We’ve seen life science researchers master the production of biofuel from biomass, like Professor Wyman of UC Riverside or Professor Reguera of Michigan State University. A controversy is brewing around such methods, however. Critics worry that utilizing corn and sugarcane, as these studies do, will substantially detract from the global food supply. Here to answer those concerns is a new study from the University of Minnesota that instead uses agricultural waste as its biomass.Read More
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One in eight couples in the United States have fertility problems. In the majority of infertility cases, the cause can be pinpointed to either the man or the woman, but sometimes there is no explanation for the cause of infertility. Researchers at Rutgers University in New Brunswick, NJ have been studying infertility, and through research of roundworms, these scientists recently found a link between humans and roundworms that provides insight into human infertility.
The team of New Jersey scientists found that the protein SPE-45 that is found in sperm is linked to a molecule that roundworms need for reproduction, providing new clues to human infertility.Read More
Over 36 million Americans suffer from migraines. According to the Migraine Research Foundation more people in the U.S. suffer from migraines than diabetes and asthma combined. The disorder ranks in the top 20 of the world’s most disabling medical conditions. And yet migraine research has traditionally ranked as one of the most underfunded fields of study in medicine… Until now.Read More
Bioscientists are getting better and better at healing bones: first, we saw them use stem cells to regenerate ribs, then we saw them add a protein that boosts bone regeneration. Both of these techniques involve introducing new and foreign substances into the body, which runs the risk of rejection by the body. A new study from the University of Michigan, Ann Arbor shows that in fact cells already at the injury site know how to repair bone if you know how to remind them.Read More
Understanding what stem cells do and why they are important has been a popular research topic for many years. Scientists have learned quite a bit about how they function, like to repair damaged tissues and renew some normal ones. However, there is no knowledge of where these stem cells come from and how they develop in the embryo.Read More
Tuberculosis is the number one cause of death by infectious disease around the world. In 2014, this contagious bacterial infection was responsible for 1.5 million deaths worldwide. Although the disease is treatable and curable, it still persists as a global health problem that scientists continue to study, to develop new and improved treatments.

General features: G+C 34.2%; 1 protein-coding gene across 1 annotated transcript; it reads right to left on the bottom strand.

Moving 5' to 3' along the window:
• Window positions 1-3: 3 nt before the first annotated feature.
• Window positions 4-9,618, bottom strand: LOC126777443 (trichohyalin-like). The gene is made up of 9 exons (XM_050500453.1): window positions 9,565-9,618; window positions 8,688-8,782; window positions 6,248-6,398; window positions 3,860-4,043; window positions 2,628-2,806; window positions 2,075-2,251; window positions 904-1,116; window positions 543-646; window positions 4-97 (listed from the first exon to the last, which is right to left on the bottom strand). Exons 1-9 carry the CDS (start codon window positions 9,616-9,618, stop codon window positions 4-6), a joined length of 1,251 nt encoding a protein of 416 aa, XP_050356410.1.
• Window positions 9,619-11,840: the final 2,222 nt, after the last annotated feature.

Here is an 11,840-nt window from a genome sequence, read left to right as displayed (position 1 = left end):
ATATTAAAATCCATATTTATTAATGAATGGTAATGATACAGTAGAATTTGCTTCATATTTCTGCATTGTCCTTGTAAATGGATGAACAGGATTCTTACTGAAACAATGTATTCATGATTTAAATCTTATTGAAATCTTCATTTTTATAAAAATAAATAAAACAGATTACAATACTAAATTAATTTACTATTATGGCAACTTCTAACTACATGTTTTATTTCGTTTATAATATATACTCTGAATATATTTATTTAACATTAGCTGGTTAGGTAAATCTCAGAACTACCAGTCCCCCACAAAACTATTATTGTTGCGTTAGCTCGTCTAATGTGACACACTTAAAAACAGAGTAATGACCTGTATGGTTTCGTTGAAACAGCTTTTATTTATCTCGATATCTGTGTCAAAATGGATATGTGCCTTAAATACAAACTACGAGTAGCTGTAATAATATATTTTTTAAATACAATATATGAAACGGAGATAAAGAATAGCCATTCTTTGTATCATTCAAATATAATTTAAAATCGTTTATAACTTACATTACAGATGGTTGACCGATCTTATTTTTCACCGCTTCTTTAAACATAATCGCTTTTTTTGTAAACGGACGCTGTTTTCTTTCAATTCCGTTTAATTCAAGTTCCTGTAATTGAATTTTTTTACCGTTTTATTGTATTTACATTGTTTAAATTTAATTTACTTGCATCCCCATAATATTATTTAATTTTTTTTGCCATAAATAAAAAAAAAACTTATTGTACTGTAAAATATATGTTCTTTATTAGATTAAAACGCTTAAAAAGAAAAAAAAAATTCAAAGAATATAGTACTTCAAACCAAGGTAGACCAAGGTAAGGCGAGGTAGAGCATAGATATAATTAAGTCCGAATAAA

The Bill & Melinda Gates Foundation recently granted scientists from the Oregon Health and Science University $3 million to research potential vaccines for tuberculosis.Read More
For years, we’ve been discussing reasons not to use antibiotics and have seen several creative approaches to avoid using them, such as spray-on antibodies and internal bacterial combustion. However, antibiotics continue to be widely used today. A theory developing at the Washington University in St. Louis is that antibiotics are here to stay, but perhaps we need to change our definition of antibiotics.Read More
As people get older, the body becomes more susceptible to certain diseases. Cancer is one of those diseases that becomes more common as people age. David S. Yu, M.D., Ph.D from the Emory University was recently awarded $1.6 million from the NIH to study the possibility of controlling the effects of aging as a way to prevent and treat cancer.Read More
When vital organs in the body, such as the lungs, begin to fail, an organ transplant can be a solution to the problem. However, receiving a transplant may have its own complications, such as the body rejecting its new organ.
Now, thanks to a generous donation of $1 million dollars from Michael and Linda Keston, researchers from the Division of Pulmonary and Critical Care Medicine at the UCLA David Geffen School of Medicine will be able to continue studying lung disease and the organ rejection commonly following a transplant.Read More
A few years ago, we witnessed the biotechnology industry’s first steps into bone regeneration; for instance, the University of Southern California was experimenting with stem cells to rebuild broken ribs. Now Michigan State University is learning the nuances of repairing more general bone fractures.Read More